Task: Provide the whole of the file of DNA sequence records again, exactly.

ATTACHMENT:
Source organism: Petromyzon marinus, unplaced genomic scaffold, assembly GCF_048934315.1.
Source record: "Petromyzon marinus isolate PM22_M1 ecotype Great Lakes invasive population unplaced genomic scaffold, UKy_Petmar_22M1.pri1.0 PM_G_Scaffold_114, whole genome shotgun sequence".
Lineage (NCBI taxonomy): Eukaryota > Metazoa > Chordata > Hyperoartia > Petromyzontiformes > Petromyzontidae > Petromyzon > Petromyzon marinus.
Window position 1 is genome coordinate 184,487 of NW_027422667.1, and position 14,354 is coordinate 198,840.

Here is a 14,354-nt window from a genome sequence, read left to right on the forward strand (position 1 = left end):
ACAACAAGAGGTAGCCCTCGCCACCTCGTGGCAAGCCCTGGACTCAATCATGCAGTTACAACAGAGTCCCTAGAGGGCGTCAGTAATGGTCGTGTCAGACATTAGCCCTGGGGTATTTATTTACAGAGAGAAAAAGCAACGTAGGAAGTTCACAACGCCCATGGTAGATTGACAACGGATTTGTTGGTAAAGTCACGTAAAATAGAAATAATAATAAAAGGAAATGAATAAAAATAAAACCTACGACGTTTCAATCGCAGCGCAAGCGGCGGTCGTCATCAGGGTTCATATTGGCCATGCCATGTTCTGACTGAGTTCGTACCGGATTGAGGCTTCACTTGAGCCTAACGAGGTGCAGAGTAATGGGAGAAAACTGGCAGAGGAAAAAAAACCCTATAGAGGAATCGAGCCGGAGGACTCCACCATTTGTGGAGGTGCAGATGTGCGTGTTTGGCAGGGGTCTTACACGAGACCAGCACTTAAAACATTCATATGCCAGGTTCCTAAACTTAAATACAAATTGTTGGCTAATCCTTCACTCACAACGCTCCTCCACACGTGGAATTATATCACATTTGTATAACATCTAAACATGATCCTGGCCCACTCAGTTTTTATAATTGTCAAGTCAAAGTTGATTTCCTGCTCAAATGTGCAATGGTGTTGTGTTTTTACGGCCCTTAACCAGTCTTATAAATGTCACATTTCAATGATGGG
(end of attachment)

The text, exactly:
Source organism: Petromyzon marinus, unplaced genomic scaffold, assembly GCF_048934315.1.
Source record: "Petromyzon marinus isolate PM22_M1 ecotype Great Lakes invasive population unplaced genomic scaffold, UKy_Petmar_22M1.pri1.0 PM_G_Scaffold_114, whole genome shotgun sequence".
Lineage (NCBI taxonomy): Eukaryota > Metazoa > Chordata > Hyperoartia > Petromyzontiformes > Petromyzontidae > Petromyzon > Petromyzon marinus.
Window position 1 is genome coordinate 184,487 of NW_027422667.1, and position 14,354 is coordinate 198,840.

Here is a 14,354-nt window from a genome sequence, read left to right on the forward strand (position 1 = left end):
ACAACAAGAGGTAGCCCTCGCCACCTCGTGGCAAGCCCTGGACTCAATCATGCAGTTACAACAGAGTCCCTAGAGGGCGTCAGTAATGGTCGTGTCAGACATTAGCCCTGGGGTATTTATTTACAGAGAGAAAAAGCAACGTAGGAAGTTCACAACGCCCATGGTAGATTGACAACGGATTTGTTGGTAAAGTCACGTAAAATAGAAATAATAATAAAAGGAAATGAATAAAAATAAAACCTACGACGTTTCAATCGCAGCGCAAGCGGCGGTCGTCATCAGGGTTCATATTGGCCATGCCATGTTCTGACTGAGTTCGTACCGGATTGAGGCTTCACTTGAGCCTAACGAGGTGCAGAGTAATGGGAGAAAACTGGCAGAGGAAAAAAAACCCTATAGAGGAATCGAGCCGGAGGACTCCACCATTTGTGGAGGTGCAGATGTGCGTGTTTGGCAGGGGTCTTACACGAGACCAGCACTTAAAACATTCATATGCCAGGTTCCTAAACTTAAATACAAATTGTTGGCTAATCCTTCACTCACAACGCTCCTCCACACGTGGAATTATATCACATTTGTATAACATCTAAACATGATCCTGGCCCACTCAGTTTTTATAATTGTCAAGTCAAAGTTGATTTCCTGCTCAAATGTGCAATGGTGTTGTGTTTTTACGGCCCTTAACCAGTCTTATAAATGTCACATTTCAATGATGGG